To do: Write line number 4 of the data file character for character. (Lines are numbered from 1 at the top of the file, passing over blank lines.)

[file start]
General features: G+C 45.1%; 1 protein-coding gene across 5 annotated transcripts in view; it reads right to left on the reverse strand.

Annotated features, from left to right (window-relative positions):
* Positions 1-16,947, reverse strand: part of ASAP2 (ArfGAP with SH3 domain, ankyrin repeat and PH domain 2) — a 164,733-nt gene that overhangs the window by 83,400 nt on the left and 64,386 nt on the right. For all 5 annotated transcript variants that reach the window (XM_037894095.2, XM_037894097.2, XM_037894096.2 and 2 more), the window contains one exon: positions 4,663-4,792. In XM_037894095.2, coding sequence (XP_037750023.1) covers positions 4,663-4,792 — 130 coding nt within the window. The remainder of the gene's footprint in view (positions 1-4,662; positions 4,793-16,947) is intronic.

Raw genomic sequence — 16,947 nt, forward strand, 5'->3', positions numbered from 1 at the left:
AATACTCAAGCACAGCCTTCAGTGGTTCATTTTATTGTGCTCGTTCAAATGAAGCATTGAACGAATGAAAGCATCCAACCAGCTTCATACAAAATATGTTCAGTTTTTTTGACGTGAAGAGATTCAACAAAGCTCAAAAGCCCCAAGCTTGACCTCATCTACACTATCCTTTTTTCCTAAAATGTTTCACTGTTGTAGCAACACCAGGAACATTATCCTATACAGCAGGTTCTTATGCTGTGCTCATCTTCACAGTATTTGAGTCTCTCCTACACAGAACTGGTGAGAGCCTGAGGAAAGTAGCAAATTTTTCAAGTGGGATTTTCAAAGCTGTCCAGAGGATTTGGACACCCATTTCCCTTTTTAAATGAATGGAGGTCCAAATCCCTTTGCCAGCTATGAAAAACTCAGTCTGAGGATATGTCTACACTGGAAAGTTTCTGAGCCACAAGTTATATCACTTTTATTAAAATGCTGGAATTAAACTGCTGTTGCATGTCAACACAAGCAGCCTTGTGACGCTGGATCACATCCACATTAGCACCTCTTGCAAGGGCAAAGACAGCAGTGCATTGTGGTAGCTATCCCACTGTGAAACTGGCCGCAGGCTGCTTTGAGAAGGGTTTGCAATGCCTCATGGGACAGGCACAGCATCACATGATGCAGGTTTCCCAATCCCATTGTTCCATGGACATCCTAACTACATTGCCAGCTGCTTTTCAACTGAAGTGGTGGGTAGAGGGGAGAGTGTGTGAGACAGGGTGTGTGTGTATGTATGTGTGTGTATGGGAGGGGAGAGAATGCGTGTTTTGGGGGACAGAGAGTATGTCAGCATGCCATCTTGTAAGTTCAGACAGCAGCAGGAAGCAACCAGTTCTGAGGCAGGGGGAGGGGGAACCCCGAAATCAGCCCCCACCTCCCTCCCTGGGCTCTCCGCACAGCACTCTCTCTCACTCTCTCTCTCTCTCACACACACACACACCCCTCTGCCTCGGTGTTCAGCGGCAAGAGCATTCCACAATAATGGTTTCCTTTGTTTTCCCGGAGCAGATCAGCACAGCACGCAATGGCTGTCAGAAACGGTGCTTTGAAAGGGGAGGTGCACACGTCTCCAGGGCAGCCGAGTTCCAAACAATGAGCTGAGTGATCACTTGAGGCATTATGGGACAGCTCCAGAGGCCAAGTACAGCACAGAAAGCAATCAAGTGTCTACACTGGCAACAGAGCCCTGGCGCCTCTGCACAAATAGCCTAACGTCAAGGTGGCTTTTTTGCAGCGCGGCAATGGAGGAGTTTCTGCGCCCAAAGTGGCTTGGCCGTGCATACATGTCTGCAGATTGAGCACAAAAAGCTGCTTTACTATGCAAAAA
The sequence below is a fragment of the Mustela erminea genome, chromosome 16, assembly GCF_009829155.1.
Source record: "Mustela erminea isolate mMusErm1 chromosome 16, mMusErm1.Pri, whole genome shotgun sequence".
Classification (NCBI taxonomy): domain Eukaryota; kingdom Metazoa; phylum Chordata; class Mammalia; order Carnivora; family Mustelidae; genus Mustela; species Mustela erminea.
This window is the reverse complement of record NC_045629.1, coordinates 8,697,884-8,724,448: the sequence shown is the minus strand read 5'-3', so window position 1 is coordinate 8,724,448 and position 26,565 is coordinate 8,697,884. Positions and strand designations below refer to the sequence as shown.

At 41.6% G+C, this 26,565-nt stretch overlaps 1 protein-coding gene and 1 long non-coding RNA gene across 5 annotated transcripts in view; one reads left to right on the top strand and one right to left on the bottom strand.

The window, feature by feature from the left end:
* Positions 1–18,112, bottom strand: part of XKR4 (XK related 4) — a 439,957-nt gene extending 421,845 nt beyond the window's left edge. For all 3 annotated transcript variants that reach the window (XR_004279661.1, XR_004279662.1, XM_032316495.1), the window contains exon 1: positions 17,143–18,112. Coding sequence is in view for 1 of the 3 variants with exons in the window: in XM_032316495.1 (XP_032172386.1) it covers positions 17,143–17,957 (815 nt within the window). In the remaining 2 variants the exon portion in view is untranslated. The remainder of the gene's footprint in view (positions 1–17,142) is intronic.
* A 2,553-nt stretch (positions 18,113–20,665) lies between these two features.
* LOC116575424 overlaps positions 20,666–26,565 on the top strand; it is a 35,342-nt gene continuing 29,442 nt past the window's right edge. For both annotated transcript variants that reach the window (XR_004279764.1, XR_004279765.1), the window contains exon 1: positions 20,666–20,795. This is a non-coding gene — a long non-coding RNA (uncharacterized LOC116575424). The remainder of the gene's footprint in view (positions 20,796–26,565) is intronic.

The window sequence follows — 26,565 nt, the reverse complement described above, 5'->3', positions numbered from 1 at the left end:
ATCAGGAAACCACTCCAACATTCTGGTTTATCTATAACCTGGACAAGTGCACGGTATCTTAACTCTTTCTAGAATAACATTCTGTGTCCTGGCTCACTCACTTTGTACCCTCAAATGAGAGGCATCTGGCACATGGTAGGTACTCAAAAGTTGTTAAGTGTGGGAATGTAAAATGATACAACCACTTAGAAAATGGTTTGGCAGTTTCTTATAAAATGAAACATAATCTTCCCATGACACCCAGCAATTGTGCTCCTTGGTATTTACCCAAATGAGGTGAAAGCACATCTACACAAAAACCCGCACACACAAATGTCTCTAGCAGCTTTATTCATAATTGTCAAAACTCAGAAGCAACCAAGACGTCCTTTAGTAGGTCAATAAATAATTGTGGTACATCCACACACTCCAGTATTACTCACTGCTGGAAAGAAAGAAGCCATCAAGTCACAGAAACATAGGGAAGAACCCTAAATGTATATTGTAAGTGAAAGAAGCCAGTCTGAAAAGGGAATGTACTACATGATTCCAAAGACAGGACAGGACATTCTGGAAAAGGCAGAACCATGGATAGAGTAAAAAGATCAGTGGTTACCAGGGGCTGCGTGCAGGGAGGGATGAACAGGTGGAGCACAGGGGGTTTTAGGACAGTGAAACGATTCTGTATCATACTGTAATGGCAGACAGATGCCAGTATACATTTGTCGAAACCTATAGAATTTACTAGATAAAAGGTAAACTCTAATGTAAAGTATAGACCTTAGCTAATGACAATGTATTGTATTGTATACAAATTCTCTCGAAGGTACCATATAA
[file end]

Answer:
Raw genomic sequence — 16,947 nt, forward strand, 5'->3', positions numbered from 1 at the left: